M. SOLEDAD LIÉBANA, JOSÉ H. SARASOLA and MIGUEL A. SANTILLÁN. Journal of Raptor Research 47(2):208-2013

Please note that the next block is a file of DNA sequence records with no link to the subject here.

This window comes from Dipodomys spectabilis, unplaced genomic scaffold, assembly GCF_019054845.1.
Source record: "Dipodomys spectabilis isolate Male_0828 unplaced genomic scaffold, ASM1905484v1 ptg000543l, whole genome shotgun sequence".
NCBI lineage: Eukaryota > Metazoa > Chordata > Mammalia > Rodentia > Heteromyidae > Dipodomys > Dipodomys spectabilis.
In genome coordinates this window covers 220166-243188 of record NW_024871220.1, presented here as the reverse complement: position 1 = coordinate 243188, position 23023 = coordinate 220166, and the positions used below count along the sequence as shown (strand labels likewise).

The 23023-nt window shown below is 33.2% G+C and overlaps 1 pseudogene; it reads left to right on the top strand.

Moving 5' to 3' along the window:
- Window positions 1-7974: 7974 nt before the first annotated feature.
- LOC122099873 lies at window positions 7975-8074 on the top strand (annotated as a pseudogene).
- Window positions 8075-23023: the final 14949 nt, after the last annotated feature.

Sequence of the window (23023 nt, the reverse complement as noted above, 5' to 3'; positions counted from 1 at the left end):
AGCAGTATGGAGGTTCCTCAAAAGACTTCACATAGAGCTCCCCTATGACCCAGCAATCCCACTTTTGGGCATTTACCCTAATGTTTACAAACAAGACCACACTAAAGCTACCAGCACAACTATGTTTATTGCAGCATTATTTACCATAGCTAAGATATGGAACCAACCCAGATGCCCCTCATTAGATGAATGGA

Breeding populations of raptors are sometimes limited by nest-site availability and the use of nest boxes to bolster such populations is widespread. In the neotropical forest, little is known about the ecology of cavity-nesting raptors and their use of nest boxes. Here we examine occupancy patterns of nest boxes by five raptor species during eight years in a semiarid forest of central Argentina: the American Kestrel (Falco sparverius), the Spot-winged Falconet (Spiziapteryx circumcincta), the Tropical Screech-Owl (Megascops choliba), the Barn Owl (Tyto alba), and the Ferruginous Pygmy-Owl (Glaucidium brasilianum). We analyze the influence of vegetation type on nest-box selection, report cases of nest usurpation, and present information on the breeding rates of some of these species. The raptor species showed a marked selection for nest boxes surrounded by grassland, where hunting success may be higher, and avoided those nest boxes placed in habitats dominated by dense shrublands. We observed two cases of nest usurpation (i.e., a species takes over active nests of another species for breeding purposes), in which two different boxes were occupied almost simultaneously by the Ferruginous Pygmy-Owl and the American Kestrel.